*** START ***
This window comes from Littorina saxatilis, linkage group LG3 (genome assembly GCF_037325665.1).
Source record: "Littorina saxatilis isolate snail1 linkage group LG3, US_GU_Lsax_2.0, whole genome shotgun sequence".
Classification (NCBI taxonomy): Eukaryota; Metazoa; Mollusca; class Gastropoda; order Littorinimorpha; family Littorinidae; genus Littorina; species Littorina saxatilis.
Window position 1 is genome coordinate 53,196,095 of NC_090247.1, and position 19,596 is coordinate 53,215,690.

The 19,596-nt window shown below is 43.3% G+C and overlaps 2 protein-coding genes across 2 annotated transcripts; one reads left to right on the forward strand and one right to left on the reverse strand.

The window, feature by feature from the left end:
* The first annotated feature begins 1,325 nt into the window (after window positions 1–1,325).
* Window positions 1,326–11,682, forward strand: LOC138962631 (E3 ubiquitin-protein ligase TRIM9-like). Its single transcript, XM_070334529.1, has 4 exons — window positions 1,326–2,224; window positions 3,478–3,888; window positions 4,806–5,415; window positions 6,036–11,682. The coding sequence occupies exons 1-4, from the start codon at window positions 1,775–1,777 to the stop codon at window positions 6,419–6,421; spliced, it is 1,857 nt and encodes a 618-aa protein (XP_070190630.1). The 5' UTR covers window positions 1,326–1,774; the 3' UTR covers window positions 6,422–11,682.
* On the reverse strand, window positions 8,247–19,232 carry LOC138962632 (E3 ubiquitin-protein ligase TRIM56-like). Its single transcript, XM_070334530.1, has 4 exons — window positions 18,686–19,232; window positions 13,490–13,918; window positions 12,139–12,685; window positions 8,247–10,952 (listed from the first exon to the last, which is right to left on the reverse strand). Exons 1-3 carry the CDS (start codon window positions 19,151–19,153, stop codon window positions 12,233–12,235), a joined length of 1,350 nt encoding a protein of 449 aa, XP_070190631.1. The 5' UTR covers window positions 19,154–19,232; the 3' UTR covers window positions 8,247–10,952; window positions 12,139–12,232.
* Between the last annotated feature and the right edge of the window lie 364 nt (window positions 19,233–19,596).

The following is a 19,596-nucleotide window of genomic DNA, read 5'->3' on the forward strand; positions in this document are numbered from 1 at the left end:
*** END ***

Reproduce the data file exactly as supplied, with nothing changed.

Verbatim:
This window comes from Littorina saxatilis, linkage group LG3 (genome assembly GCF_037325665.1).
Source record: "Littorina saxatilis isolate snail1 linkage group LG3, US_GU_Lsax_2.0, whole genome shotgun sequence".
Classification (NCBI taxonomy): Eukaryota; Metazoa; Mollusca; class Gastropoda; order Littorinimorpha; family Littorinidae; genus Littorina; species Littorina saxatilis.
Window position 1 is genome coordinate 53,196,095 of NC_090247.1, and position 19,596 is coordinate 53,215,690.

The 19,596-nt window shown below is 43.3% G+C and overlaps 2 protein-coding genes across 2 annotated transcripts; one reads left to right on the forward strand and one right to left on the reverse strand.

The window, feature by feature from the left end:
* The first annotated feature begins 1,325 nt into the window (after window positions 1–1,325).
* Window positions 1,326–11,682, forward strand: LOC138962631 (E3 ubiquitin-protein ligase TRIM9-like). Its single transcript, XM_070334529.1, has 4 exons — window positions 1,326–2,224; window positions 3,478–3,888; window positions 4,806–5,415; window positions 6,036–11,682. The coding sequence occupies exons 1-4, from the start codon at window positions 1,775–1,777 to the stop codon at window positions 6,419–6,421; spliced, it is 1,857 nt and encodes a 618-aa protein (XP_070190630.1). The 5' UTR covers window positions 1,326–1,774; the 3' UTR covers window positions 6,422–11,682.
* On the reverse strand, window positions 8,247–19,232 carry LOC138962632 (E3 ubiquitin-protein ligase TRIM56-like). Its single transcript, XM_070334530.1, has 4 exons — window positions 18,686–19,232; window positions 13,490–13,918; window positions 12,139–12,685; window positions 8,247–10,952 (listed from the first exon to the last, which is right to left on the reverse strand). Exons 1-3 carry the CDS (start codon window positions 19,151–19,153, stop codon window positions 12,233–12,235), a joined length of 1,350 nt encoding a protein of 449 aa, XP_070190631.1. The 5' UTR covers window positions 19,154–19,232; the 3' UTR covers window positions 8,247–10,952; window positions 12,139–12,232.
* Between the last annotated feature and the right edge of the window lie 364 nt (window positions 19,233–19,596).

The following is a 19,596-nucleotide window of genomic DNA, read 5'->3' on the forward strand; positions in this document are numbered from 1 at the left end: